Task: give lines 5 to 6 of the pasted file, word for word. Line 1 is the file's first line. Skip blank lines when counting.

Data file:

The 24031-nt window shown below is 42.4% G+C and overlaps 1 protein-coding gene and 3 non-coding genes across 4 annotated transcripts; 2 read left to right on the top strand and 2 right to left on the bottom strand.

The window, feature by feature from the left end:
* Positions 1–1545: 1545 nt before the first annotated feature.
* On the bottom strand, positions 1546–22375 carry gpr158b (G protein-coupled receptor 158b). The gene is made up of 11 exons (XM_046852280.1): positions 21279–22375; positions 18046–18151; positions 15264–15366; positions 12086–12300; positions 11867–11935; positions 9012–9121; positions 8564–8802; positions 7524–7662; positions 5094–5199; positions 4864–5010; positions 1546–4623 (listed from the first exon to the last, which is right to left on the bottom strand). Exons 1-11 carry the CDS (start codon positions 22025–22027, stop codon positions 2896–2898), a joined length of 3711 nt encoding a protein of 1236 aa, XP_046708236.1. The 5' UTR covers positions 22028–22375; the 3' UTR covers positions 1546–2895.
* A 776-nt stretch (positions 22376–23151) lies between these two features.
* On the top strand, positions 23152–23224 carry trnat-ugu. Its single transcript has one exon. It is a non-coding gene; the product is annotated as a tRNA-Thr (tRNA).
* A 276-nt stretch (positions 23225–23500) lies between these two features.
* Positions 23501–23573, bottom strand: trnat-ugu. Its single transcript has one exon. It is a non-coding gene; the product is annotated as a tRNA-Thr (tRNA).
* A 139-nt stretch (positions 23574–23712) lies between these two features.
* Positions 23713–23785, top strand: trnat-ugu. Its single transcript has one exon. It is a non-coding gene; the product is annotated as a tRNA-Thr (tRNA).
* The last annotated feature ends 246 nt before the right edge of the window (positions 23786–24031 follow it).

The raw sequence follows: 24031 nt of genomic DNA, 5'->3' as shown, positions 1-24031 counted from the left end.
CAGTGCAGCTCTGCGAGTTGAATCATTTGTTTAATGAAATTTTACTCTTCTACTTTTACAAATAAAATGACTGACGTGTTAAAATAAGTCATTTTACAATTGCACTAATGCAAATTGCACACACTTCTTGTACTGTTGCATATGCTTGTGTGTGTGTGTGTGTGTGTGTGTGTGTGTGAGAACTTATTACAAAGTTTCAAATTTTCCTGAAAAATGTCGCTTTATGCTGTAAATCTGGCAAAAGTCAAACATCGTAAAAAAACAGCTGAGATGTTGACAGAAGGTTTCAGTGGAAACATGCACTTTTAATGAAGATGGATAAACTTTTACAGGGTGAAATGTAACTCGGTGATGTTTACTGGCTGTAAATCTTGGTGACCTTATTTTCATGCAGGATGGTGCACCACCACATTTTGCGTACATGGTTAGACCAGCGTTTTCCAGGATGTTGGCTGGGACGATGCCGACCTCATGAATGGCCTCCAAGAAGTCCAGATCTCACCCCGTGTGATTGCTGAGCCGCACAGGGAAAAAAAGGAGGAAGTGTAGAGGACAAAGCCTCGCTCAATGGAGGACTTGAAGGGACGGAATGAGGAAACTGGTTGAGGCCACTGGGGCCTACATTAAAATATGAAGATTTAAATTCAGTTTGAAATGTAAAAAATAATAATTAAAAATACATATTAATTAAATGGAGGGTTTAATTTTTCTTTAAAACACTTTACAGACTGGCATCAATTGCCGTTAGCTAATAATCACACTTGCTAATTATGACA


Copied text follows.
* A 776-nt stretch (positions 22376–23151) lies between these two features.
* On the top strand, positions 23152–23224 carry trnat-ugu. Its single transcript has one exon. It is a non-coding gene; the product is annotated as a tRNA-Thr (tRNA).